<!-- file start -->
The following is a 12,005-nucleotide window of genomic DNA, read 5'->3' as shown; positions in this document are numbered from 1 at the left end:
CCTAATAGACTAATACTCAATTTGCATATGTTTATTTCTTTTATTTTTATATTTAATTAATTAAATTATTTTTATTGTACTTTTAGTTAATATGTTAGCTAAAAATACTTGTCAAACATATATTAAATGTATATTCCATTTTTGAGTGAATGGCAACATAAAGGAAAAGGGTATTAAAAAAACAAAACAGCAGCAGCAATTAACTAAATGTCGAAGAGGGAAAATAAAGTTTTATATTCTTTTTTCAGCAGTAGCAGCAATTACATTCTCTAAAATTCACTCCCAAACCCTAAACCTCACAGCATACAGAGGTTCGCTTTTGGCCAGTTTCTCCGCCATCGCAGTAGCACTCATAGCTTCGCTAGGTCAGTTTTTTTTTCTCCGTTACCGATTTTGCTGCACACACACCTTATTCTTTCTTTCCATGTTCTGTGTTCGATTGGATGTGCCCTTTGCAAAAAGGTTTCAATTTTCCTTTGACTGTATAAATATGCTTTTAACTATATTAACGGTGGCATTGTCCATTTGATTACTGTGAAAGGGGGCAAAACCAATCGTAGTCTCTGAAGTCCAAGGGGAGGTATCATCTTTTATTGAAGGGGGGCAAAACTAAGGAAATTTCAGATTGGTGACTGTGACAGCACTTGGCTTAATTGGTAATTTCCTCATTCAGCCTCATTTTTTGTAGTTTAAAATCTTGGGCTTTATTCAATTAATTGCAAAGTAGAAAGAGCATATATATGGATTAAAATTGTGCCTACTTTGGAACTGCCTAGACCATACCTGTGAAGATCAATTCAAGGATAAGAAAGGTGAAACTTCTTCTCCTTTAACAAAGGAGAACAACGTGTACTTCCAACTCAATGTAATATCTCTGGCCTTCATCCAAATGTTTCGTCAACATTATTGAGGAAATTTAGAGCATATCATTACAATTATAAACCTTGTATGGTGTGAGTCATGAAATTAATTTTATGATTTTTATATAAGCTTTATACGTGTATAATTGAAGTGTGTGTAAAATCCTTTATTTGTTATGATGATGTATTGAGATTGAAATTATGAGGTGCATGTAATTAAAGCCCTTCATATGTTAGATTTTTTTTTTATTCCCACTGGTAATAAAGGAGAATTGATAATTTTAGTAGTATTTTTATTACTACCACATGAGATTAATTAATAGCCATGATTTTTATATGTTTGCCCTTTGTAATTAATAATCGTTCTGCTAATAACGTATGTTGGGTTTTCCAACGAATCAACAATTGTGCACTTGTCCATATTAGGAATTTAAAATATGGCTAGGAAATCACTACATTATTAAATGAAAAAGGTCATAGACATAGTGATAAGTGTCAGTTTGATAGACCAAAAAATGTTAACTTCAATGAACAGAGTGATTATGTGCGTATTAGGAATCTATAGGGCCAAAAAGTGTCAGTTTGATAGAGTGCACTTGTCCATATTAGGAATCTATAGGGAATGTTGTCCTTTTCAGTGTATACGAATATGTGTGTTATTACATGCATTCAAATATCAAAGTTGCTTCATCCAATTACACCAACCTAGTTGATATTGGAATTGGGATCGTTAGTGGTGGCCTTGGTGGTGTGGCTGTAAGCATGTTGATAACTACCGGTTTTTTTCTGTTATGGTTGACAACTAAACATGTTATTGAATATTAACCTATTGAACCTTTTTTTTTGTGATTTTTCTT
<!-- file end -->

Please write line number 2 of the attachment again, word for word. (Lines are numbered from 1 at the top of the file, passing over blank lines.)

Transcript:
CCTAATAGACTAATACTCAATTTGCATATGTTTATTTCTTTTATTTTTATATTTAATTAATTAAATTATTTTTATTGTACTTTTAGTTAATATGTTAGCTAAAAATACTTGTCAAACATATATTAAATGTATATTCCATTTTTGAGTGAATGGCAACATAAAGGAAAAGGGTATTAAAAAAACAAAACAGCAGCAGCAATTAACTAAATGTCGAAGAGGGAAAATAAAGTTTTATATTCTTTTTTCAGCAGTAGCAGCAATTACATTCTCTAAAATTCACTCCCAAACCCTAAACCTCACAGCATACAGAGGTTCGCTTTTGGCCAGTTTCTCCGCCATCGCAGTAGCACTCATAGCTTCGCTAGGTCAGTTTTTTTTTCTCCGTTACCGATTTTGCTGCACACACACCTTATTCTTTCTTTCCATGTTCTGTGTTCGATTGGATGTGCCCTTTGCAAAAAGGTTTCAATTTTCCTTTGACTGTATAAATATGCTTTTAACTATATTAACGGTGGCATTGTCCATTTGATTACTGTGAAAGGGGGCAAAACCAATCGTAGTCTCTGAAGTCCAAGGGGAGGTATCATCTTTTATTGAAGGGGGGCAAAACTAAGGAAATTTCAGATTGGTGACTGTGACAGCACTTGGCTTAATTGGTAATTTCCTCATTCAGCCTCATTTTTTGTAGTTTAAAATCTTGGGCTTTATTCAATTAATTGCAAAGTAGAAAGAGCATATATATGGATTAAAATTGTGCCTACTTTGGAACTGCCTAGACCATACCTGTGAAGATCAATTCAAGGATAAGAAAGGTGAAACTTCTTCTCCTTTAACAAAGGAGAACAACGTGTACTTCCAACTCAATGTAATATCTCTGGCCTTCATCCAAATGTTTCGTCAACATTATTGAGGAAATTTAGAGCATATCATTACAATTATAAACCTTGTATGGTGTGAGTCATGAAATTAATTTTATGATTTTTATATAAGCTTTATACGTGTATAATTGAAGTGTGTGTAAAATCCTTTATTTGTTATGATGATGTATTGAGATTGAAATTATGAGGTGCATGTAATTAAAGCCCTTCATATGTTAGATTTTTTTTTTATTCCCACTGGTAATAAAGGAGAATTGATAATTTTAGTAGTATTTTTATTACTACCACATGAGATTAATTAATAGCCATGATTTTTATATGTTTGCCCTTTGTAATTAATAATCGTTCTGCTAATAACGTATGTTGGGTTTTCCAACGAATCAACAATTGTGCACTTGTCCATATTAGGAATTTAAAATATGGCTAGGAAATCACTACATTATTAAATGAAAAAGGTCATAGACATAGTGATAAGTGTCAGTTTGATAGACCAAAAAATGTTAACTTCAATGAACAGAGTGATTATGTGCGTATTAGGAATCTATAGGGCCAAAAAGTGTCAGTTTGATAGAGTGCACTTGTCCATATTAGGAATCTATAGGGAATGTTGTCCTTTTCAGTGTATACGAATATGTGTGTTATTACATGCATTCAAATATCAAAGTTGCTTCATCCAATTACACCAACCTAGTTGATATTGGAATTGGGATCGTTAGTGGTGGCCTTGGTGGTGTGGCTGTAAGCATGTTGATAACTACCGGTTTTTTTCTGTTATGGTTGACAACTAAACATGTTATTGAATATTAACCTATTGAACCTTTTTTTTTGTGATTTTTCTT